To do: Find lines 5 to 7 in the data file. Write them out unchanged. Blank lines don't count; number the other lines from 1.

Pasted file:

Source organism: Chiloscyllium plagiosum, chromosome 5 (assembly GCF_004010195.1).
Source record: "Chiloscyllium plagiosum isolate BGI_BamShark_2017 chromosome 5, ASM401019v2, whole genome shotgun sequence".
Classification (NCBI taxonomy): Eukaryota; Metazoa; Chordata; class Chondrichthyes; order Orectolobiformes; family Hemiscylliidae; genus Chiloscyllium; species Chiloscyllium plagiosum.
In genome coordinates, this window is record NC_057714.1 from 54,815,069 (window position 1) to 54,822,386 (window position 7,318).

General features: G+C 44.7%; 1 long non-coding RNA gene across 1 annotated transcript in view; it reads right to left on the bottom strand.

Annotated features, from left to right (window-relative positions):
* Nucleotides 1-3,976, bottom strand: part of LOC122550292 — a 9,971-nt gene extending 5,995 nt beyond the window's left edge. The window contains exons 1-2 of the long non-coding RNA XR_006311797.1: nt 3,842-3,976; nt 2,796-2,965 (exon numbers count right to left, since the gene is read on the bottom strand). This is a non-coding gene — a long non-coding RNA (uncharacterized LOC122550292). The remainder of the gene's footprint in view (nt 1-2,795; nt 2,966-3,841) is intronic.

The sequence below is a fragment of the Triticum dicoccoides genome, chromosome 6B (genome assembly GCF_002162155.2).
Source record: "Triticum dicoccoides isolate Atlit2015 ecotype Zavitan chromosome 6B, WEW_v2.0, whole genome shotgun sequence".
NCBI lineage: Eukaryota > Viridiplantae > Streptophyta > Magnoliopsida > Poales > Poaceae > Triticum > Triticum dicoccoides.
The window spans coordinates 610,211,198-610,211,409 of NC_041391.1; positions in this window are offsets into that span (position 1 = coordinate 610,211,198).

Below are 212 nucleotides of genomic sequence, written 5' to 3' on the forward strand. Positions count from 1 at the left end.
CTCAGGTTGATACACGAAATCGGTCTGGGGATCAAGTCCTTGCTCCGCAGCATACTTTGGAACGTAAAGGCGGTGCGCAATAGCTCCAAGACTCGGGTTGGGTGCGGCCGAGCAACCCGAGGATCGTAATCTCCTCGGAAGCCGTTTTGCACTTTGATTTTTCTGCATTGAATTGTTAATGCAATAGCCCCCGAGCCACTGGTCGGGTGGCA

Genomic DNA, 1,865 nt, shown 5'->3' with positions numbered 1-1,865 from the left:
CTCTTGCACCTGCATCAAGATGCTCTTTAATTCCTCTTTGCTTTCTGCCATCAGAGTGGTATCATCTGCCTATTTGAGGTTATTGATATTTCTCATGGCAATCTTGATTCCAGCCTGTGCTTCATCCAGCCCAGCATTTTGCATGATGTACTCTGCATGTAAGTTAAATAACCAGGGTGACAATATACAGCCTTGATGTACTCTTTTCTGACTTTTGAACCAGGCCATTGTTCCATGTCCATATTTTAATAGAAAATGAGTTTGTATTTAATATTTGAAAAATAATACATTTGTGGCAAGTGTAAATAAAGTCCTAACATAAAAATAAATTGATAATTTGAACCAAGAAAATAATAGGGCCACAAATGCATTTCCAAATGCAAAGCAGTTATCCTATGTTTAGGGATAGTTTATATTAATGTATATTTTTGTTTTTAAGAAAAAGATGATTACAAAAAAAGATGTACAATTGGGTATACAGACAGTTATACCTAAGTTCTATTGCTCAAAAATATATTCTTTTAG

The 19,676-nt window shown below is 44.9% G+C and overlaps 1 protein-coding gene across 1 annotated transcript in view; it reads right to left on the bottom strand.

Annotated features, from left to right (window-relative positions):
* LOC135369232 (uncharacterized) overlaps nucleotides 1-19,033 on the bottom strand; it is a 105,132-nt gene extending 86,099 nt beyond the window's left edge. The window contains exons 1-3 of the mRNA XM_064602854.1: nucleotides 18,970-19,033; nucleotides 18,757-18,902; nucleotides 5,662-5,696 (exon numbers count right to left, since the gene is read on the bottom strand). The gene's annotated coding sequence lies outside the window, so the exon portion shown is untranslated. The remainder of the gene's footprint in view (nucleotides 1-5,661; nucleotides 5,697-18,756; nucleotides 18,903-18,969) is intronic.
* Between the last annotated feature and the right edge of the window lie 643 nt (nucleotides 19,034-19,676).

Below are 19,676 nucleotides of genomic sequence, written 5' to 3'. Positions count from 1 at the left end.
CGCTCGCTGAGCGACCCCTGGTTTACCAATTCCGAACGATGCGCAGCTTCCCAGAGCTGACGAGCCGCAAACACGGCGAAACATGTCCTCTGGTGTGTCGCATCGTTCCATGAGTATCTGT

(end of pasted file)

General features: G+C 44.7%; 1 long non-coding RNA gene across 1 annotated transcript in view; it reads right to left on the bottom strand.

Annotated features, from left to right (window-relative positions):
* Nucleotides 1-3,976, bottom strand: part of LOC122550292 — a 9,971-nt gene extending 5,995 nt beyond the window's left edge. The window contains exons 1-2 of the long non-coding RNA XR_006311797.1: nt 3,842-3,976; nt 2,796-2,965 (exon numbers count right to left, since the gene is read on the bottom strand). This is a non-coding gene — a long non-coding RNA (uncharacterized LOC122550292). The remainder of the gene's footprint in view (nt 1-2,795; nt 2,966-3,841) is intronic.